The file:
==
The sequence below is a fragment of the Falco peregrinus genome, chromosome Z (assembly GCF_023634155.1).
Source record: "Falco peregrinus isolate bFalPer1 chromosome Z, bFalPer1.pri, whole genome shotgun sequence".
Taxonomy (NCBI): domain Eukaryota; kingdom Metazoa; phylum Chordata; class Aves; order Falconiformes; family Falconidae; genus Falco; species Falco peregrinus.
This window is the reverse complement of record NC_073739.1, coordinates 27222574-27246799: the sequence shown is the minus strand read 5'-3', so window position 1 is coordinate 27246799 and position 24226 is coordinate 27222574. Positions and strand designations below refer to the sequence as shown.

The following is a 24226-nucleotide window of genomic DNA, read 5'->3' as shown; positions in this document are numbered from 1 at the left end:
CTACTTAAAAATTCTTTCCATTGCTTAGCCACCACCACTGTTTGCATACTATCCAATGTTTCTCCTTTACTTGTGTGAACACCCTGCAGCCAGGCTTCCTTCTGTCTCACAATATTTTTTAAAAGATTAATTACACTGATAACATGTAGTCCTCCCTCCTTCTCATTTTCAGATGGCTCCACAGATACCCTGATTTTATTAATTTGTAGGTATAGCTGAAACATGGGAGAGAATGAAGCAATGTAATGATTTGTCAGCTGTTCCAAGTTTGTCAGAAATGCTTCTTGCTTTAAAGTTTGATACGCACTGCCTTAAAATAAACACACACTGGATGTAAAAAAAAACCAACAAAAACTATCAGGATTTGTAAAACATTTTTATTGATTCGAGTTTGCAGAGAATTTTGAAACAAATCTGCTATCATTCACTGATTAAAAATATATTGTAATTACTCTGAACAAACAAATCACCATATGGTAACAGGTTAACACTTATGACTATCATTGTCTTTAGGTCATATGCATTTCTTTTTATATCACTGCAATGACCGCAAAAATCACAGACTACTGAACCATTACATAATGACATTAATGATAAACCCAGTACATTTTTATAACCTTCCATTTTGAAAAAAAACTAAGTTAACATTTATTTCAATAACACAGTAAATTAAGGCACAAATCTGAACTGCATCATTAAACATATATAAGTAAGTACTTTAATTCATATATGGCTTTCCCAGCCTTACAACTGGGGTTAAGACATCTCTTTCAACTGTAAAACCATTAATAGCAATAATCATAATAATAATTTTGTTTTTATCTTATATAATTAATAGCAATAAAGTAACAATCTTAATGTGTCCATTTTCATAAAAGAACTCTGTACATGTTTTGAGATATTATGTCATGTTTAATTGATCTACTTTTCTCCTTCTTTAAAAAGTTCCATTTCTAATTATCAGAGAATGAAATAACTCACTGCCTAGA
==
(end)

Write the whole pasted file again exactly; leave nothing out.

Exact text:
The sequence below is a fragment of the Falco peregrinus genome, chromosome Z (assembly GCF_023634155.1).
Source record: "Falco peregrinus isolate bFalPer1 chromosome Z, bFalPer1.pri, whole genome shotgun sequence".
Taxonomy (NCBI): domain Eukaryota; kingdom Metazoa; phylum Chordata; class Aves; order Falconiformes; family Falconidae; genus Falco; species Falco peregrinus.
This window is the reverse complement of record NC_073739.1, coordinates 27222574-27246799: the sequence shown is the minus strand read 5'-3', so window position 1 is coordinate 27246799 and position 24226 is coordinate 27222574. Positions and strand designations below refer to the sequence as shown.

The following is a 24226-nucleotide window of genomic DNA, read 5'->3' as shown; positions in this document are numbered from 1 at the left end:
CTACTTAAAAATTCTTTCCATTGCTTAGCCACCACCACTGTTTGCATACTATCCAATGTTTCTCCTTTACTTGTGTGAACACCCTGCAGCCAGGCTTCCTTCTGTCTCACAATATTTTTTAAAAGATTAATTACACTGATAACATGTAGTCCTCCCTCCTTCTCATTTTCAGATGGCTCCACAGATACCCTGATTTTATTAATTTGTAGGTATAGCTGAAACATGGGAGAGAATGAAGCAATGTAATGATTTGTCAGCTGTTCCAAGTTTGTCAGAAATGCTTCTTGCTTTAAAGTTTGATACGCACTGCCTTAAAATAAACACACACTGGATGTAAAAAAAAACCAACAAAAACTATCAGGATTTGTAAAACATTTTTATTGATTCGAGTTTGCAGAGAATTTTGAAACAAATCTGCTATCATTCACTGATTAAAAATATATTGTAATTACTCTGAACAAACAAATCACCATATGGTAACAGGTTAACACTTATGACTATCATTGTCTTTAGGTCATATGCATTTCTTTTTATATCACTGCAATGACCGCAAAAATCACAGACTACTGAACCATTACATAATGACATTAATGATAAACCCAGTACATTTTTATAACCTTCCATTTTGAAAAAAAACTAAGTTAACATTTATTTCAATAACACAGTAAATTAAGGCACAAATCTGAACTGCATCATTAAACATATATAAGTAAGTACTTTAATTCATATATGGCTTTCCCAGCCTTACAACTGGGGTTAAGACATCTCTTTCAACTGTAAAACCATTAATAGCAATAATCATAATAATAATTTTGTTTTTATCTTATATAATTAATAGCAATAAAGTAACAATCTTAATGTGTCCATTTTCATAAAAGAACTCTGTACATGTTTTGAGATATTATGTCATGTTTAATTGATCTACTTTTCTCCTTCTTTAAAAAGTTCCATTTCTAATTATCAGAGAATGAAATAACTCACTGCCTAGA